• Emulsifiers, such as Polysorbate 80, to stop the vaccine contents from separating.
  • Acidity regulators, such as borax (sodium borate), to maintain pH balance [12].

Your product is now ready to be added to vials, and distributed.

If you’re making an egg-based vaccine, such as the influenza vaccine, the process is slightly different. Instead of adding your ‘pure virus isolate’ to a cell culture, you inject it into fertilised eggs and let the chicken embryo ‘manufacture’ your virus for you. After about 72hrs, a machine sucks out the contents of the egg, which are then spun at super-high speeds and filtered. You can then carry on adding the chemical formulations to finish your product [13].

It takes approximately one egg to make one vaccine, so that equals around 500 million eggs used every year, to manufacture flu vaccines [14].

Egg-based vaccines take about 4 months to make one batch of vaccines [15], which is obviously time-consuming, and probably why manufacturers are looking for different methods of manufacturing…

The above descriptions may vary slightly depending on what virus or medium or manufacturing system you are using, but that is basically how the process works for viral vaccines. (For toxoid vaccines, such as tetanus and diptheria, the bacterium is encouraged to produce toxins, which are then ‘inactivated’ via centrifugion, or formalin treatment, and then adsorbed onto aluminium salt [16].)

Now, I know what you’re thinking. Surely, today’s modern vaccines are not so crudely made? You’re almost right! Although vaccine manufacturing facilities today are highly computerised and stainless steel, a number of vaccines are still made as described above. But newer vaccines, such as the Hepatitis and HPV vaccines are made somewhat differently.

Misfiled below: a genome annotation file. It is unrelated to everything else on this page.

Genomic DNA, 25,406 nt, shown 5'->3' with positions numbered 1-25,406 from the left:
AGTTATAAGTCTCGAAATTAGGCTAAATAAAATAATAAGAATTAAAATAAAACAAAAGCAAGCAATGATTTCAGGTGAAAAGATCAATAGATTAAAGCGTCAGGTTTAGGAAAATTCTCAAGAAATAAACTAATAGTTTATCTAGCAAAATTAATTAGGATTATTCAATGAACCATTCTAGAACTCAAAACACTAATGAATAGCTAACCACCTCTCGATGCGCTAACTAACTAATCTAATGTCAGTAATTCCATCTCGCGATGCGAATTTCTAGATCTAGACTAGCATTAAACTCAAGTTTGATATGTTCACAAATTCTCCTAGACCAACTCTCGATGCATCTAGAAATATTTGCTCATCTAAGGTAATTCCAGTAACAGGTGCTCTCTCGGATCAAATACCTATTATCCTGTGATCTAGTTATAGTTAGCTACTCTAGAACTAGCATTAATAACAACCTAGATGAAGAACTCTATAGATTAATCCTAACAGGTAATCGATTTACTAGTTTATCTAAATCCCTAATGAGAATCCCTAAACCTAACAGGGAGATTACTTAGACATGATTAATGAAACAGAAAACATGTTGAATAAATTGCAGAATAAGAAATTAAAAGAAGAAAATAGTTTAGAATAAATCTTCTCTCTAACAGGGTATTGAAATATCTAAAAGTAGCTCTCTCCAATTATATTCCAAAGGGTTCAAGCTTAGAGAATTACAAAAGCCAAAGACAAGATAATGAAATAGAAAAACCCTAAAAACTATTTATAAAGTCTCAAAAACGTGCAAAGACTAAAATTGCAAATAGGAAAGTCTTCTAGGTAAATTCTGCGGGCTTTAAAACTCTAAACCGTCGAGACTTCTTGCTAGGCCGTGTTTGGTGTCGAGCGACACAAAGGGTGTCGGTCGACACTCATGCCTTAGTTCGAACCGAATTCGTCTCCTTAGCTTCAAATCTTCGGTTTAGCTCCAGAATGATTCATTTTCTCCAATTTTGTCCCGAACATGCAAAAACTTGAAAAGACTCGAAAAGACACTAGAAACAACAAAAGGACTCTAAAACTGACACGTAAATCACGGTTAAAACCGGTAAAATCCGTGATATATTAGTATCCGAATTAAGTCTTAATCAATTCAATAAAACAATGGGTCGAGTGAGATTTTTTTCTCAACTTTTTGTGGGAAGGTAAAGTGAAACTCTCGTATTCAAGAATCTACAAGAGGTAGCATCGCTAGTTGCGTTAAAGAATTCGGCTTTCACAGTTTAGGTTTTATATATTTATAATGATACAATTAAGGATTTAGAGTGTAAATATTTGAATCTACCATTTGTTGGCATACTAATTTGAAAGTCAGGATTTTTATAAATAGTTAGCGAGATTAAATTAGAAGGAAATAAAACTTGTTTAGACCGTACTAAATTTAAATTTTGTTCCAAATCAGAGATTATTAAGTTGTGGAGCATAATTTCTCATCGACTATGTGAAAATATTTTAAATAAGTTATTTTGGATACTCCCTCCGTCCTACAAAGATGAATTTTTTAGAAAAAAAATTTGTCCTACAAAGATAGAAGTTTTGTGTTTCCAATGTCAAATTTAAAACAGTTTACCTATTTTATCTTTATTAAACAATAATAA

They don’t use a virus, they take certain ‘key molecules’ said to come from the virus in question, and then insert them into an insect cell culture, or yeast culture to reproduce the desired quantities.

As you can imagine, a few ‘key molecules’ don’t create much of an immune reaction, which is why adjuvants, such as aluminium hydroxide are required [17].

The HPV vaccine has to be manufactured this way, because nobody has yet figured out a way to entice cell cultures to produce human papillomavirus (make of that what you will) [18].

Another new technology now being explored is DNA vaccines – using naked DNA particles said to come from the pathogen in question, which are then coated onto gold particles and shot directly into muscles via the use of a helium gas-pressurised gun, such as used in gene therapy [17].

Note that Points 1-6 are set out in ‘The Vaccine Papers’, by Janine Roberts, based on a CDC/WHO document titled ‘Isolation and Identification of Measles Virus in Culture’. That document was edited, and some things removed, after Roberts drew attention to it in radio interviews. The full script of the original document can be found in her book [1]. The amended version is still online here.